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a i could benefit society and how much it could damage society if still so used incorrectly. it's a fabulous question i don't think there's any real measure i think that looking at how much for your ai has instilled in some of the berry smart people including you on mosque stephen hawking bill gates all of them are afraid of superhuman they are an ai that's much smarter than us and what impact that could have i also think that to professor alex's point it can erode the little bits of interactions which make us human and make the wife rich and work a living so i think it's something we have to look at very very clearly and with my eyes wide open at the same time it's important understand we've been existing with oil for quite a while yet when you get a credit report or a mortgage there's an ai system algorithmic in the background that's analyzing you when you're surfing the internet and ads are served to you and there's
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a i interacting with it so i mean to a large degree we're already in the world it's more just that's not sircar's than in our in our faces is it's going to be the future and we've just been syfy into the conversation sophia is the first to have gained citizenship in saudi arabia she was developed by dave hanson have had some very well takes and he's on the child to jimmy fallon in the us haven't oh well jimmy would you like to play a game of rock paper scissors robot style. ok let's get this game going show me your hand to start rock paper scissors shoot. i was just. trying to dominate you think you know.
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just kidding yeah. you are incredible it's so nice to me is a fia thank you jimmy friend me on facebook i. got the engaging gaspé down for us alex i'm just wondering well what the role of robots like sophia might be. taking. having. me yeah i think robots are going to play a significant role in providing support and care and in ongoing stimulation told are adults moving forward however you know research has shown though that you know we do not need robots not sophisticated looking and you know having a robot may just be as simple as having a screen on top of the top of a moving base may just be enough that and even when we talk to older adults who have even quite moderate or severe alls aren't these they don't realize what they're dealing with they're all realize they're interacting with some kind of machine and so china hide that fact by making news robots look more and more human and act more more human and actually not be the answer more of the way forward and
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even how to talk to more sophisticated robots are quite cost prohibitive about as we all know as well so you know something like that we just saw in that clip i don't see playing a role any time soon in the home of an older adult but a simple robot i can see happen in the next several years i've got a little bit of cynicism half in the you chief audience that never happens miss a sentence says i heard this story thirty years ago alex what makes this technology feasible ai has been oversold over the hands in the last few moments is that chad what would you say to push back. so first of all you're correct this technology has been oversold on the other hand the last ten years have seen dramatic improvements in key facets of ai boyce recognition speech recognition conversational capability things that are really crucial to interacting with people who are elderly and we'll make it a much better experience today than it was. could have been ten fifteen twenty years ago there's a confluence of things that have brought that about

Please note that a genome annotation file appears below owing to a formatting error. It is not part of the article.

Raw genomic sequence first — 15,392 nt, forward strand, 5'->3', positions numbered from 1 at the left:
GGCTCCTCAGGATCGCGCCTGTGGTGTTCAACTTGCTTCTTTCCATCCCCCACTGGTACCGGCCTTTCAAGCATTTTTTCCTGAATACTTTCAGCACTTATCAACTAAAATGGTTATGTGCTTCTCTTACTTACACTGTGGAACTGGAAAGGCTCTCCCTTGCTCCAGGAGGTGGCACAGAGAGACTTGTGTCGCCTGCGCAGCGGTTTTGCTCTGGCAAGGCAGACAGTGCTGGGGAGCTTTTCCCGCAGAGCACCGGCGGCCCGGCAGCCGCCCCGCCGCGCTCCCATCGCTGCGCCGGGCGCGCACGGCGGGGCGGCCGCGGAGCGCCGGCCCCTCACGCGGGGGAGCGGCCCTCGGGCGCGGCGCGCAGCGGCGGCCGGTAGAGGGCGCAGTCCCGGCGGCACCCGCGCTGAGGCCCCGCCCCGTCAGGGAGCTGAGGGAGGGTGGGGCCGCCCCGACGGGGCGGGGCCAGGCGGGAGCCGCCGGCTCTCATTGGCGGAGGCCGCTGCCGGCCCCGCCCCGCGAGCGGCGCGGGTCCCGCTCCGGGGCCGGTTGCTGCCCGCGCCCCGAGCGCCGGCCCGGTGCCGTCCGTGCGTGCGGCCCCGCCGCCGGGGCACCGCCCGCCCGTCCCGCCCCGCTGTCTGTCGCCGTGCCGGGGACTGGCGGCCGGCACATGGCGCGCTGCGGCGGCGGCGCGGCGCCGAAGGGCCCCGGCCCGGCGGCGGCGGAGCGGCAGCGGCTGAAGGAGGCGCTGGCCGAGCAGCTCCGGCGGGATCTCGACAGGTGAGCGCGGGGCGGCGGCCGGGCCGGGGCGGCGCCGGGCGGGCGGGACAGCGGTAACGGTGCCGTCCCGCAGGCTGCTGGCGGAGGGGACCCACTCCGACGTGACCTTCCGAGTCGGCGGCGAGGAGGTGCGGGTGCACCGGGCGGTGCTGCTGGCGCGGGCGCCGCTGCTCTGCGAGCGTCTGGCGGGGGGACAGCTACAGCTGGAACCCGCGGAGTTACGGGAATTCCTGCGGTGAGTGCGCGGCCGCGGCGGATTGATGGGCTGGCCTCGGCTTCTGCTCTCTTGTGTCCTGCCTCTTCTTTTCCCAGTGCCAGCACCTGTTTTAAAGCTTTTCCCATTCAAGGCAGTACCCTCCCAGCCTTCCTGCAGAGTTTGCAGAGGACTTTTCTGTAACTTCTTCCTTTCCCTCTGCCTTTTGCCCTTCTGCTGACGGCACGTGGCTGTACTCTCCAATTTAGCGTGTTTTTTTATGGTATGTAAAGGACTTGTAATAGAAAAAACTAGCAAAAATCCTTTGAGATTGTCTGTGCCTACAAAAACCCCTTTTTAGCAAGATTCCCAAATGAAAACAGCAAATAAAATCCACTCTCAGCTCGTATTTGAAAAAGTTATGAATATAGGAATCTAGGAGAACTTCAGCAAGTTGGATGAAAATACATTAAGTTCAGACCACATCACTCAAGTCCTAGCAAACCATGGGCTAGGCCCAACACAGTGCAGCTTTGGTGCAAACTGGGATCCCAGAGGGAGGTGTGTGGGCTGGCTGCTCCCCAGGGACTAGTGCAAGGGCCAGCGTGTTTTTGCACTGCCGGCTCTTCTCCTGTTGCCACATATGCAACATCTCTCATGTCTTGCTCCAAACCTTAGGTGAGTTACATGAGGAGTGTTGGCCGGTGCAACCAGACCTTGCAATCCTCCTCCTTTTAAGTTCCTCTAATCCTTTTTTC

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a lot more data to train artificial intelligence systems much cheaper system better connectivity we didn't have tablets that could connect wirelessly anywhere in the world and. so i think that the professor i would push back there's i sat right there and alex will write the end of the show i've got one more comment hafe and b.b. online he says impressive the feature now thank you to all of gas and if you have thoughts so ideas. to tweet us the new chief on facebook until the next time i see your night to catch.
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right. the sam's in archaeology graduate from iraq he's also a part time going to billings pergamon museum which includes a reconstruction of the famous ishtar gate in babylon most of the people he's showing around came to germany as refugees this is just one of several billion museums taking part in the project called the meeting point and as well as bringing people together one of its aims is to emphasize the contribution of migrants right
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up to the present day to western culture of the same language he had been because i've been here for some time i can help them with lots of things that mrs ford to me the great thing is it's not just about museums about forming a new life here and part of life is culture. facing realities growing up went to do you realize that you were living in a special place a so-called secret city getting to the heart of the matter why ease activists to live in jail just because she expressed herself hear their story on and talk to al-jazeera at this time.
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hello there i'm julie macdonald in london the top stories here on u.s. warplanes have pounded the last rebel on klav near syria's capital for a fifth straight day it's one of the fiercest air assaults in seventy years of civil war and the u.n. says a thirty day truce is necessary to prevent a massacre in east and that's.